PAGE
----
One of the flaws in our vocational path to title can be perceived in the negative connotation of the oft-used phrase ‘dropping out’. We don’t provide positive paths for people to practice as architects in roles which society increasingly needs and demands: the critic, the activist, the good bureaucrat, the politician. The declining and peripheral role that architects now have in decision-making, procurement and the urban debate reflects their absence at high levels in the administrative, critical and political spheres. Occasionally, the sense of grievance of a student ‘dropping out’ of a flawed system can work against the interests of good architecture later in life.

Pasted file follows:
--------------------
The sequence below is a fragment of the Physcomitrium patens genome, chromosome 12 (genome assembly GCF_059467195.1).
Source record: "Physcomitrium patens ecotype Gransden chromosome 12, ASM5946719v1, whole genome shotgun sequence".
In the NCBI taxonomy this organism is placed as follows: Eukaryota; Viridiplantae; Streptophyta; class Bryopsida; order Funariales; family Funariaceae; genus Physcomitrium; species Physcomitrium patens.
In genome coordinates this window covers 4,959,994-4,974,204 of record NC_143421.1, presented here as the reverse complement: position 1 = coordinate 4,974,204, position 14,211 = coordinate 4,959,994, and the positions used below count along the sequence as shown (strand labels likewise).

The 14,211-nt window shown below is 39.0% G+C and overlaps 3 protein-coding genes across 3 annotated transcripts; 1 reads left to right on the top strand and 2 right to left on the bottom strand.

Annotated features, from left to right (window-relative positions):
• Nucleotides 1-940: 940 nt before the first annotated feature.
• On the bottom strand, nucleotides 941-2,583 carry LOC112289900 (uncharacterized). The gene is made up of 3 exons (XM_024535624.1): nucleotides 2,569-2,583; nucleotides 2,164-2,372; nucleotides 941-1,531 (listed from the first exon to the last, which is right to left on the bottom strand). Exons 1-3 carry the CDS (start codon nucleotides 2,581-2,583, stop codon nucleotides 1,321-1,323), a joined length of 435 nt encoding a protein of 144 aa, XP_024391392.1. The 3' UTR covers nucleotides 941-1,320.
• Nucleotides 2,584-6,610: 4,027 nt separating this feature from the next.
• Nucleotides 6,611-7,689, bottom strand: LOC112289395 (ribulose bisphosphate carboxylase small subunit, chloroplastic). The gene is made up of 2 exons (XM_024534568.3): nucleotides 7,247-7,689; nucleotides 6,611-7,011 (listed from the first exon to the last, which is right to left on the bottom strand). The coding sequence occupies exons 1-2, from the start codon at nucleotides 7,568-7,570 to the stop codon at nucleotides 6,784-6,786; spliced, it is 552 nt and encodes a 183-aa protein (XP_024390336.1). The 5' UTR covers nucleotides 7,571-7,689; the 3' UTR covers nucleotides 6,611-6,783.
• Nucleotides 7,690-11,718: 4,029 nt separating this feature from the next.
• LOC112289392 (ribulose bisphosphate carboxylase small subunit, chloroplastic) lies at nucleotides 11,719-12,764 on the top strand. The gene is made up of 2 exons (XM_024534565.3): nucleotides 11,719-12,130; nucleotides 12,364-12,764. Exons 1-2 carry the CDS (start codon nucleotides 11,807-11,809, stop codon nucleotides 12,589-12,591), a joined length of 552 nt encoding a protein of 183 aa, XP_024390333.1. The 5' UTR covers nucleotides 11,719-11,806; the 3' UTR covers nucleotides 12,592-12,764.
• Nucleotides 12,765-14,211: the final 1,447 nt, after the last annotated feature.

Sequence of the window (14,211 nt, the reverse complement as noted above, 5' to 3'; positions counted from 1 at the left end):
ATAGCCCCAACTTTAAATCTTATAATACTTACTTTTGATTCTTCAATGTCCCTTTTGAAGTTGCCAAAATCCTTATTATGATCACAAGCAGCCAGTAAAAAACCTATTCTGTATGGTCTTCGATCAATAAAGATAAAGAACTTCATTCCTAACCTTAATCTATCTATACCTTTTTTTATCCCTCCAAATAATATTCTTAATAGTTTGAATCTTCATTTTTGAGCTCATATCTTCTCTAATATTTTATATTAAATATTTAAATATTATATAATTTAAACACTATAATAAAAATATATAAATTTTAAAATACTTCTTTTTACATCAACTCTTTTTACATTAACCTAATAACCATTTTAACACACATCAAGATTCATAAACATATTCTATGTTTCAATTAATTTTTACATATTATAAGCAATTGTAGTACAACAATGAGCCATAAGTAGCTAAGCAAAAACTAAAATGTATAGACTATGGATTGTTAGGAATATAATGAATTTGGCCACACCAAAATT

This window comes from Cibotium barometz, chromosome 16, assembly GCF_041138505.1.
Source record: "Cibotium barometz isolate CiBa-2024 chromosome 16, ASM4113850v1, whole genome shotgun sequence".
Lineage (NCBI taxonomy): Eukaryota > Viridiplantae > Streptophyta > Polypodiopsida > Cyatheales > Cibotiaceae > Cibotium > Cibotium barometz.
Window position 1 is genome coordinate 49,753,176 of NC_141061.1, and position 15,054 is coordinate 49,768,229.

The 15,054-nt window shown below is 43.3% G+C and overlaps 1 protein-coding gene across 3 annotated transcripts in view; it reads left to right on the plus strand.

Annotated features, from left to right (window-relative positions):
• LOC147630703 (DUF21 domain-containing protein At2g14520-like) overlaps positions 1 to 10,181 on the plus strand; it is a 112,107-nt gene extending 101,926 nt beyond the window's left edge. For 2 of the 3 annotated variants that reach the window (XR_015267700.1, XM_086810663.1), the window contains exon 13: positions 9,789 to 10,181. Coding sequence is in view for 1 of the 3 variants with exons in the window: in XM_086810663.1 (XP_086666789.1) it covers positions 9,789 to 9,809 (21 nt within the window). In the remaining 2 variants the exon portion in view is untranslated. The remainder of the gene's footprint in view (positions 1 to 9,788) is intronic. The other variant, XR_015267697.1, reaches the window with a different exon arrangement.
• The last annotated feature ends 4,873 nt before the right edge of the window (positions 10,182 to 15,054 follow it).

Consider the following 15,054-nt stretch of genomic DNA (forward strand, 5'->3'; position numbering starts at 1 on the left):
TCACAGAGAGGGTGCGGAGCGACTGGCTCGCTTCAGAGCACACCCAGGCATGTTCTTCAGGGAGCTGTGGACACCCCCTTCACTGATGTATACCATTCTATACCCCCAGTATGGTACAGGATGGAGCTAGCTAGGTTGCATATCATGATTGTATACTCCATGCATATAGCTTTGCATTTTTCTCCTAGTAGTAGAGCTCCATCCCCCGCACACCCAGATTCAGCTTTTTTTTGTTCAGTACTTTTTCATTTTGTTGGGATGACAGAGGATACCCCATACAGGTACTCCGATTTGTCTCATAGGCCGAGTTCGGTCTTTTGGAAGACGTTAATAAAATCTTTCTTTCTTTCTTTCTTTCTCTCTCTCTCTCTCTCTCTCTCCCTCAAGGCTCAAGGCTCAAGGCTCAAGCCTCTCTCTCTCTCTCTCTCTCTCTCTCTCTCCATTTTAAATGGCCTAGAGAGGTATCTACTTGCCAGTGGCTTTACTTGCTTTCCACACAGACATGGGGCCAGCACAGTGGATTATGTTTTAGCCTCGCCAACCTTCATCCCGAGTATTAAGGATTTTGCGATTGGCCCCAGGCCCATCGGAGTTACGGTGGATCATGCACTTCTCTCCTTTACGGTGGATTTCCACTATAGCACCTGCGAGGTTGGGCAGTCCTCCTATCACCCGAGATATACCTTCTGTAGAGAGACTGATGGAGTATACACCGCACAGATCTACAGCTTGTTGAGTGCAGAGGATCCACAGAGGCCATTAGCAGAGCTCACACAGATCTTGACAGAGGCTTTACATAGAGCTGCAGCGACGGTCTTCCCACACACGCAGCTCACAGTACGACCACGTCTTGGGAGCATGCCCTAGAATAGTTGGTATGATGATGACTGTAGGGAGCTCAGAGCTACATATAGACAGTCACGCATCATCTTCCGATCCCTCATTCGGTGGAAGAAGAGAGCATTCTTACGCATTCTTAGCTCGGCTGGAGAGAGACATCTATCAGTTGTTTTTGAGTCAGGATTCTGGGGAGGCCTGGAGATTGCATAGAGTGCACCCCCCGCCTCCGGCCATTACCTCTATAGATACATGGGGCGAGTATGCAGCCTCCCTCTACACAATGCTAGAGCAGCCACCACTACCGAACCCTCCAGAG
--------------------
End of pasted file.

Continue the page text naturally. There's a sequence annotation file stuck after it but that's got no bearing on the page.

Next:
There is another pressure driving down standards of independent and critical thought. In the context of rising fees, students are becoming more demanding, not always for better standards, teaching and critique as I remember we once demanded in Belfast. The pressure is rather a role reversal in which individual students are questioning grades, sinking into the tick box culture that universities have unwittingly set as a rod to break their own backs. The unit system with its student choice of direction and study offers a useful way out of this conundrum.
In my view these pressures will force change, and in many ways it will improve architecture, the role of architects and their contribution to society.
London Metropolitan University Studio Culture conference in brief